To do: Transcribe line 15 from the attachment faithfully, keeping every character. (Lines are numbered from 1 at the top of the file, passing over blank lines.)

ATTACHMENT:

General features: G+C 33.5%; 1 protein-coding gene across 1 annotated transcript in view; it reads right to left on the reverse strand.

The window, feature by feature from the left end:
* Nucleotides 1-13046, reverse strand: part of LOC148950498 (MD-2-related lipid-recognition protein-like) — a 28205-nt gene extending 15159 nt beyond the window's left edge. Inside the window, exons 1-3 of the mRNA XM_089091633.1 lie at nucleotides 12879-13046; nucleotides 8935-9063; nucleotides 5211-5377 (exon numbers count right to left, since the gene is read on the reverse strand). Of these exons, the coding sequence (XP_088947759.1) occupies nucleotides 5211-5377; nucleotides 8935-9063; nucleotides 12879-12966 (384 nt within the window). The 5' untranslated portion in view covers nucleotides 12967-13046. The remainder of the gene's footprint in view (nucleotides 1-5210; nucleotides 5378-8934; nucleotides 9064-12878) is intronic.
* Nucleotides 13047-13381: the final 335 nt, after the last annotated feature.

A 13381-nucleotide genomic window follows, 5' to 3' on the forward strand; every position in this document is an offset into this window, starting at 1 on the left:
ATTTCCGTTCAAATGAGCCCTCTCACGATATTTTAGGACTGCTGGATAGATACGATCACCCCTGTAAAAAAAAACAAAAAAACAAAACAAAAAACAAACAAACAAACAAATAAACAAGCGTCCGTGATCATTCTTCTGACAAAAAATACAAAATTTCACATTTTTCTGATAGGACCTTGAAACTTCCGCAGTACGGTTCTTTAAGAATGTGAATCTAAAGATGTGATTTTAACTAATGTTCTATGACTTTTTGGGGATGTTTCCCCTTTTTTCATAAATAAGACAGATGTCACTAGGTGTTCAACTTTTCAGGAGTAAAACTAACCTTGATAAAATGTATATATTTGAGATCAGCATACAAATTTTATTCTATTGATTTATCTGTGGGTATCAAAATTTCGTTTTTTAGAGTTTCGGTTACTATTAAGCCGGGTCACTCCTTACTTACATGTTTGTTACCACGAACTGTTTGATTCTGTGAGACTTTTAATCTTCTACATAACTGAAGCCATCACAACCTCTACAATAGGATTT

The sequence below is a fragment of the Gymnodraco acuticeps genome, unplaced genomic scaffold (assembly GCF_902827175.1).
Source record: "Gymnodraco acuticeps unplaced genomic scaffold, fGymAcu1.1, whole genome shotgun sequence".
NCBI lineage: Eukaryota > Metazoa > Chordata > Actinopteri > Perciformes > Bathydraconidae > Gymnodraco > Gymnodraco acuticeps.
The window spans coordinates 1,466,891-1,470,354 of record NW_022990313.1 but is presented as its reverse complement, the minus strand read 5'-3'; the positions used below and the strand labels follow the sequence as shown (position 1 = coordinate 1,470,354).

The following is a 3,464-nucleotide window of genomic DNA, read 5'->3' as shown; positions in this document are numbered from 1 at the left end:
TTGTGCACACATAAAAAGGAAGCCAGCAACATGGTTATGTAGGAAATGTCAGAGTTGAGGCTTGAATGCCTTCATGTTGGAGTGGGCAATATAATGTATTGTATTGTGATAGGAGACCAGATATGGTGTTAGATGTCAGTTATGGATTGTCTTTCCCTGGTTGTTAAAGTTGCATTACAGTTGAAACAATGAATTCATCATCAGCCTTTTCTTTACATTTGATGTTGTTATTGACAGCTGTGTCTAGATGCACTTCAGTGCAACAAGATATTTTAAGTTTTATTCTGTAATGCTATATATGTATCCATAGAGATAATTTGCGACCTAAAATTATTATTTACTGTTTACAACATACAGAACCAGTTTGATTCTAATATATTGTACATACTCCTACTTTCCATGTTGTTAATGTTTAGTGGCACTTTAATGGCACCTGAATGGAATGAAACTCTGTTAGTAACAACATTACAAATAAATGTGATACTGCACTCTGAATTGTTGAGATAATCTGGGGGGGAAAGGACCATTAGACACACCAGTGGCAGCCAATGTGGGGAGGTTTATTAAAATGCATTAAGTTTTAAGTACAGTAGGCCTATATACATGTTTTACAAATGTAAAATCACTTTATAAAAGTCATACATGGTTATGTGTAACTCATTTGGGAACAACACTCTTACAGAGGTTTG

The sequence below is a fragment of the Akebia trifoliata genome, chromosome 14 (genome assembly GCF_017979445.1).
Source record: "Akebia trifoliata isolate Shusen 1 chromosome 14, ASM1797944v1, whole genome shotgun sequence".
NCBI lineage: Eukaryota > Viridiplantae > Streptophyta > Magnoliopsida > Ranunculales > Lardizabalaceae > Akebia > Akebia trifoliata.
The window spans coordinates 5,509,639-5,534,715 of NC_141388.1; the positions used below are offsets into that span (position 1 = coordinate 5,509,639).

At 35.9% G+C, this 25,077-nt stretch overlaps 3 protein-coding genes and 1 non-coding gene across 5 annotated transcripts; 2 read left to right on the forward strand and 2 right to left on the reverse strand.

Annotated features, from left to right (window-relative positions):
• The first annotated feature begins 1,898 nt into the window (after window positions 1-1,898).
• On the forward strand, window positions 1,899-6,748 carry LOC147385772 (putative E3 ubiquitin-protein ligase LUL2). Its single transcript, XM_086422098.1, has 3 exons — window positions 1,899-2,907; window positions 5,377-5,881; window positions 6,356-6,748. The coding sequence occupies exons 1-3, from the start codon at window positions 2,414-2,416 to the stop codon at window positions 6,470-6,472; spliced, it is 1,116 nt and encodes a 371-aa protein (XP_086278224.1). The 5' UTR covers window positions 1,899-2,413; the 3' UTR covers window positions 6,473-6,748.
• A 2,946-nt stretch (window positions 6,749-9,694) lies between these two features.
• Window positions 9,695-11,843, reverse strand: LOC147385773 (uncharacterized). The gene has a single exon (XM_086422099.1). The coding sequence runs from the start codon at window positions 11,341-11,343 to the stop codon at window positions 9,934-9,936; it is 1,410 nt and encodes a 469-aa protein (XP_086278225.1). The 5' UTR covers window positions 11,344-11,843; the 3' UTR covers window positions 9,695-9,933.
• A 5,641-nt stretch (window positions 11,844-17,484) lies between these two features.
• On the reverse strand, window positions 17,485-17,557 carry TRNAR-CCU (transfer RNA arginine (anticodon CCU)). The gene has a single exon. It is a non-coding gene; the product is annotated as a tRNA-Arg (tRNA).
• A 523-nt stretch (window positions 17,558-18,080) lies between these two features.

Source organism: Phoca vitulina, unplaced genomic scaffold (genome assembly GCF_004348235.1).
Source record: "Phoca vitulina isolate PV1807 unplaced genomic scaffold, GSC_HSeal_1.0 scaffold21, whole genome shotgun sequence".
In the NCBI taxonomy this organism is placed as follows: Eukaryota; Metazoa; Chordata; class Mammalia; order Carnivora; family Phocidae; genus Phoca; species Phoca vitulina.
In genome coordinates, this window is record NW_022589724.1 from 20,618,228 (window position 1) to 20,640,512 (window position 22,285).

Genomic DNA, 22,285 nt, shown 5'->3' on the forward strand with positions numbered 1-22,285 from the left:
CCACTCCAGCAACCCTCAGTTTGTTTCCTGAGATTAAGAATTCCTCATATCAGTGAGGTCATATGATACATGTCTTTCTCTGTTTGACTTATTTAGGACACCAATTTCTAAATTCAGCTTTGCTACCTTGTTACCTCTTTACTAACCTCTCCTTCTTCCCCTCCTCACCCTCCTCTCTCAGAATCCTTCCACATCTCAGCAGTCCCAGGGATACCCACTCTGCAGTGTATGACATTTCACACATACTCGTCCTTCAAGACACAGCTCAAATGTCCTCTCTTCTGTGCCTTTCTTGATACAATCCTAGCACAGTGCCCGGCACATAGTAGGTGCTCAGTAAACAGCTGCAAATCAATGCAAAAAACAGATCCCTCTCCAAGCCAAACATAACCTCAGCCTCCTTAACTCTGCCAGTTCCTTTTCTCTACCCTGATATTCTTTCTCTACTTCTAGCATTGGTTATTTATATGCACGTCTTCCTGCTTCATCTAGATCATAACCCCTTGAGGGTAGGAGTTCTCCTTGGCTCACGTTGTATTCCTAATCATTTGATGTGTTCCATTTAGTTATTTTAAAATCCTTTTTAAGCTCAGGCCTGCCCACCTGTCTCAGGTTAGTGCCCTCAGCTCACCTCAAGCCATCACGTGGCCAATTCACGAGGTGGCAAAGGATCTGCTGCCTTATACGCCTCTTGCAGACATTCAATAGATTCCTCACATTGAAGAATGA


NCBI lineage: Eukaryota > Viridiplantae > Streptophyta > Magnoliopsida > Ranunculales > Lardizabalaceae > Akebia > Akebia trifoliata.